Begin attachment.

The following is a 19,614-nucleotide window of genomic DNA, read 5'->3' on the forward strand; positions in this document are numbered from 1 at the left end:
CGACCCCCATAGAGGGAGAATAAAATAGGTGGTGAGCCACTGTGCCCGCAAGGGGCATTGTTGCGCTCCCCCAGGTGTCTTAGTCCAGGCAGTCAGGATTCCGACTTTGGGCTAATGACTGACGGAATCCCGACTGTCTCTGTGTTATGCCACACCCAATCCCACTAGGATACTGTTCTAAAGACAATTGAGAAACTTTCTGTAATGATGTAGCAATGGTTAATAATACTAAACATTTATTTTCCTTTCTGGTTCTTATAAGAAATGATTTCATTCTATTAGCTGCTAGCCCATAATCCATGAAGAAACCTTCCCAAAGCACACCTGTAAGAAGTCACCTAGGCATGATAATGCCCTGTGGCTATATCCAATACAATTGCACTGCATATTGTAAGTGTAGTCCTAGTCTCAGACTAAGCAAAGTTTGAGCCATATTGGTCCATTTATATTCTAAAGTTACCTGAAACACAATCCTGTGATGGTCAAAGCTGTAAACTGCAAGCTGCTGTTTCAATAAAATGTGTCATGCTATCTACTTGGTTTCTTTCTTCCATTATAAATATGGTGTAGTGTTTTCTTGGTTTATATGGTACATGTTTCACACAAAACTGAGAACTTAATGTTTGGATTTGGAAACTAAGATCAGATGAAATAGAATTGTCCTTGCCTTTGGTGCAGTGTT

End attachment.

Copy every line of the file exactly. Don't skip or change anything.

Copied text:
The following is a 19,614-nucleotide window of genomic DNA, read 5'->3' on the forward strand; positions in this document are numbered from 1 at the left end:
CGACCCCCATAGAGGGAGAATAAAATAGGTGGTGAGCCACTGTGCCCGCAAGGGGCATTGTTGCGCTCCCCCAGGTGTCTTAGTCCAGGCAGTCAGGATTCCGACTTTGGGCTAATGACTGACGGAATCCCGACTGTCTCTGTGTTATGCCACACCCAATCCCACTAGGATACTGTTCTAAAGACAATTGAGAAACTTTCTGTAATGATGTAGCAATGGTTAATAATACTAAACATTTATTTTCCTTTCTGGTTCTTATAAGAAATGATTTCATTCTATTAGCTGCTAGCCCATAATCCATGAAGAAACCTTCCCAAAGCACACCTGTAAGAAGTCACCTAGGCATGATAATGCCCTGTGGCTATATCCAATACAATTGCACTGCATATTGTAAGTGTAGTCCTAGTCTCAGACTAAGCAAAGTTTGAGCCATATTGGTCCATTTATATTCTAAAGTTACCTGAAACACAATCCTGTGATGGTCAAAGCTGTAAACTGCAAGCTGCTGTTTCAATAAAATGTGTCATGCTATCTACTTGGTTTCTTTCTTCCATTATAAATATGGTGTAGTGTTTTCTTGGTTTATATGGTACATGTTTCACACAAAACTGAGAACTTAATGTTTGGATTTGGAAACTAAGATCAGATGAAATAGAATTGTCCTTGCCTTTGGTGCAGTGTT